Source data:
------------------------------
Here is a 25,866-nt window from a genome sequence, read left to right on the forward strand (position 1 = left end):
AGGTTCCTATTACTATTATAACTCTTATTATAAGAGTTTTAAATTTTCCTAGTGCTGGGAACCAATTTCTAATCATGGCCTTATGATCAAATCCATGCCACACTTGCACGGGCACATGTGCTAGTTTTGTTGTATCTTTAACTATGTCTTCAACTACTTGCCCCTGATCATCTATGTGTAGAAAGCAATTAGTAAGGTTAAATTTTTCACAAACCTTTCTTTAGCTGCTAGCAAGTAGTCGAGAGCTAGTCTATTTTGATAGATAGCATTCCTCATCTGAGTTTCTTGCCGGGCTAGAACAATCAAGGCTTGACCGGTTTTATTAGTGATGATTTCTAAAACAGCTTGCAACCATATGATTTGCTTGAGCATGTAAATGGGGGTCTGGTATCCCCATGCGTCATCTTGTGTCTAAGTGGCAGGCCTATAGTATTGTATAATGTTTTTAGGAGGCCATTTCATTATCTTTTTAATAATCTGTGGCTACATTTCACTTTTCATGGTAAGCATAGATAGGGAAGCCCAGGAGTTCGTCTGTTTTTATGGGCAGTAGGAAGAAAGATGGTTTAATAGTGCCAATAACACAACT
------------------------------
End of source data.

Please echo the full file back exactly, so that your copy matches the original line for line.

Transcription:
Here is a 25,866-nt window from a genome sequence, read left to right on the forward strand (position 1 = left end):
AGGTTCCTATTACTATTATAACTCTTATTATAAGAGTTTTAAATTTTCCTAGTGCTGGGAACCAATTTCTAATCATGGCCTTATGATCAAATCCATGCCACACTTGCACGGGCACATGTGCTAGTTTTGTTGTATCTTTAACTATGTCTTCAACTACTTGCCCCTGATCATCTATGTGTAGAAAGCAATTAGTAAGGTTAAATTTTTCACAAACCTTTCTTTAGCTGCTAGCAAGTAGTCGAGAGCTAGTCTATTTTGATAGATAGCATTCCTCATCTGAGTTTCTTGCCGGGCTAGAACAATCAAGGCTTGACCGGTTTTATTAGTGATGATTTCTAAAACAGCTTGCAACCATATGATTTGCTTGAGCATGTAAATGGGGGTCTGGTATCCCCATGCGTCATCTTGTGTCTAAGTGGCAGGCCTATAGTATTGTATAATGTTTTTAGGAGGCCATTTCATTATCTTTTTAATAATCTGTGGCTACATTTCACTTTTCATGGTAAGCATAGATAGGGAAGCCCAGGAGTTCGTCTGTTTTTATGGGCAGTAGGAAGAAAGATGGTTTAATAGTGCCAATAACACAACT